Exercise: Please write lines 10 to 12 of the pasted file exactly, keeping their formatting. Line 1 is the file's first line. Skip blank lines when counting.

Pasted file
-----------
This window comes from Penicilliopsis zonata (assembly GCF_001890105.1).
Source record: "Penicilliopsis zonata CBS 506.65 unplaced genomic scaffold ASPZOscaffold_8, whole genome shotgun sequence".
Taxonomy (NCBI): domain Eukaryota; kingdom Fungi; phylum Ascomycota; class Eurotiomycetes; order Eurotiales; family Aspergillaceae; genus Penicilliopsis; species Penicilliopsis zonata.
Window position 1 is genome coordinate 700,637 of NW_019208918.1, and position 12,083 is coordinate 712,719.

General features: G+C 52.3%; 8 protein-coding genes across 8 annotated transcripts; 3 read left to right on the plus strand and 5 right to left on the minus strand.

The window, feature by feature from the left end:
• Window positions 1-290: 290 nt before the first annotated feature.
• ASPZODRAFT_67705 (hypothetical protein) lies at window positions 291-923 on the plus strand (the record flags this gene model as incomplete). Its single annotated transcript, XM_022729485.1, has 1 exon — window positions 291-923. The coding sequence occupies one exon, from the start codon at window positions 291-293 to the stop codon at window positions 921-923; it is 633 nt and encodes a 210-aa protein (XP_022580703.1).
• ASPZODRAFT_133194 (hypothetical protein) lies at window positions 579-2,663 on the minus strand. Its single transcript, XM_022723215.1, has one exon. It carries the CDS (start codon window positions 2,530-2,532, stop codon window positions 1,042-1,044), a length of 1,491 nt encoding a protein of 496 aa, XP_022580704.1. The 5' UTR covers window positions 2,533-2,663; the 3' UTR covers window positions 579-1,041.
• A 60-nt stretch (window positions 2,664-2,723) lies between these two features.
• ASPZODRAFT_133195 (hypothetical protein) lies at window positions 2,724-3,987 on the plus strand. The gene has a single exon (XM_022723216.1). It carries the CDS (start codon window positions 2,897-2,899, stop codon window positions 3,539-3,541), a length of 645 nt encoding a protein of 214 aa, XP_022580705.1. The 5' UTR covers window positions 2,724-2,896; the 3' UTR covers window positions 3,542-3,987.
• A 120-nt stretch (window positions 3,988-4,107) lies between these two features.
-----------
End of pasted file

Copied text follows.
• A 60-nt stretch (window positions 2,664-2,723) lies between these two features.
• ASPZODRAFT_133195 (hypothetical protein) lies at window positions 2,724-3,987 on the plus strand. The gene has a single exon (XM_022723216.1). It carries the CDS (start codon window positions 2,897-2,899, stop codon window positions 3,539-3,541), a length of 645 nt encoding a protein of 214 aa, XP_022580705.1. The 5' UTR covers window positions 2,724-2,896; the 3' UTR covers window positions 3,542-3,987.
• A 120-nt stretch (window positions 3,988-4,107) lies between these two features.